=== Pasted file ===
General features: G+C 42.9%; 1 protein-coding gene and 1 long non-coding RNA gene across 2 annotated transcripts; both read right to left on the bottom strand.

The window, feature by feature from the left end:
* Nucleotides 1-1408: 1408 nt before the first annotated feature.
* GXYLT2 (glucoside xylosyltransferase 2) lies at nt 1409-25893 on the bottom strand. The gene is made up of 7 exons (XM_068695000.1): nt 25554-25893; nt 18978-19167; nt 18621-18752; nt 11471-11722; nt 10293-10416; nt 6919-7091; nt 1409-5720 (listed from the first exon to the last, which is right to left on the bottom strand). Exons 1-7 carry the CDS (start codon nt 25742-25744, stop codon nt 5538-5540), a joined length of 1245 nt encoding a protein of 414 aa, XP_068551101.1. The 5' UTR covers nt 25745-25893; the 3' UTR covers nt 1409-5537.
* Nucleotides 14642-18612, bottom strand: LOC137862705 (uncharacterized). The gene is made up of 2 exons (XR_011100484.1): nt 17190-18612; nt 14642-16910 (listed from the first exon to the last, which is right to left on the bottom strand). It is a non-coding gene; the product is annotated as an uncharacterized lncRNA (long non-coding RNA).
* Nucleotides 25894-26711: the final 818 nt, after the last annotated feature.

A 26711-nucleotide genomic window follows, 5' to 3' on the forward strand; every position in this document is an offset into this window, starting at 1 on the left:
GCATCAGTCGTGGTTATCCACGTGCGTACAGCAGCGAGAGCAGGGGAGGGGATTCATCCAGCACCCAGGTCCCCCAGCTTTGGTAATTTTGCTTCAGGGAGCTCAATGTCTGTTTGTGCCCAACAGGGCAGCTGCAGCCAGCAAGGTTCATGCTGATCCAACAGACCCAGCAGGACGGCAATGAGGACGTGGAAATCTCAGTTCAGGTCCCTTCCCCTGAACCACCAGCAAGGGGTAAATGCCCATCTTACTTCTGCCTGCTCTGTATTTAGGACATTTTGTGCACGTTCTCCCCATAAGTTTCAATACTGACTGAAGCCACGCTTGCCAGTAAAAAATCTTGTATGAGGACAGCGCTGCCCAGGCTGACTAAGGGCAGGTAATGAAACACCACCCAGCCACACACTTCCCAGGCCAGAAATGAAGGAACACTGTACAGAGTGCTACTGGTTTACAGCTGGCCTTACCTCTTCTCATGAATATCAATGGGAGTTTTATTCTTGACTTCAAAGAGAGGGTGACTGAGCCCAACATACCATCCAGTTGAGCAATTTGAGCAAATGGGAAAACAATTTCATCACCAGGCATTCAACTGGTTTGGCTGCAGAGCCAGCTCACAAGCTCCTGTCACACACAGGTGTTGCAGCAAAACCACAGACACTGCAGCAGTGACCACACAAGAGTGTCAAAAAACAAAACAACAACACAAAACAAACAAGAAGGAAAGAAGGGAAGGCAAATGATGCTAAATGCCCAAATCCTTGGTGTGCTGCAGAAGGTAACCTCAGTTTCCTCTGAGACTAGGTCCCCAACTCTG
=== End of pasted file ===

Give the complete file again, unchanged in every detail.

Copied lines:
General features: G+C 42.9%; 1 protein-coding gene and 1 long non-coding RNA gene across 2 annotated transcripts; both read right to left on the bottom strand.

The window, feature by feature from the left end:
* Nucleotides 1-1408: 1408 nt before the first annotated feature.
* GXYLT2 (glucoside xylosyltransferase 2) lies at nt 1409-25893 on the bottom strand. The gene is made up of 7 exons (XM_068695000.1): nt 25554-25893; nt 18978-19167; nt 18621-18752; nt 11471-11722; nt 10293-10416; nt 6919-7091; nt 1409-5720 (listed from the first exon to the last, which is right to left on the bottom strand). Exons 1-7 carry the CDS (start codon nt 25742-25744, stop codon nt 5538-5540), a joined length of 1245 nt encoding a protein of 414 aa, XP_068551101.1. The 5' UTR covers nt 25745-25893; the 3' UTR covers nt 1409-5537.
* Nucleotides 14642-18612, bottom strand: LOC137862705 (uncharacterized). The gene is made up of 2 exons (XR_011100484.1): nt 17190-18612; nt 14642-16910 (listed from the first exon to the last, which is right to left on the bottom strand). It is a non-coding gene; the product is annotated as an uncharacterized lncRNA (long non-coding RNA).
* Nucleotides 25894-26711: the final 818 nt, after the last annotated feature.

A 26711-nucleotide genomic window follows, 5' to 3' on the forward strand; every position in this document is an offset into this window, starting at 1 on the left:
GCATCAGTCGTGGTTATCCACGTGCGTACAGCAGCGAGAGCAGGGGAGGGGATTCATCCAGCACCCAGGTCCCCCAGCTTTGGTAATTTTGCTTCAGGGAGCTCAATGTCTGTTTGTGCCCAACAGGGCAGCTGCAGCCAGCAAGGTTCATGCTGATCCAACAGACCCAGCAGGACGGCAATGAGGACGTGGAAATCTCAGTTCAGGTCCCTTCCCCTGAACCACCAGCAAGGGGTAAATGCCCATCTTACTTCTGCCTGCTCTGTATTTAGGACATTTTGTGCACGTTCTCCCCATAAGTTTCAATACTGACTGAAGCCACGCTTGCCAGTAAAAAATCTTGTATGAGGACAGCGCTGCCCAGGCTGACTAAGGGCAGGTAATGAAACACCACCCAGCCACACACTTCCCAGGCCAGAAATGAAGGAACACTGTACAGAGTGCTACTGGTTTACAGCTGGCCTTACCTCTTCTCATGAATATCAATGGGAGTTTTATTCTTGACTTCAAAGAGAGGGTGACTGAGCCCAACATACCATCCAGTTGAGCAATTTGAGCAAATGGGAAAACAATTTCATCACCAGGCATTCAACTGGTTTGGCTGCAGAGCCAGCTCACAAGCTCCTGTCACACACAGGTGTTGCAGCAAAACCACAGACACTGCAGCAGTGACCACACAAGAGTGTCAAAAAACAAAACAACAACACAAAACAAACAAGAAGGAAAGAAGGGAAGGCAAATGATGCTAAATGCCCAAATCCTTGGTGTGCTGCAGAAGGTAACCTCAGTTTCCTCTGAGACTAGGTCCCCAACTCTG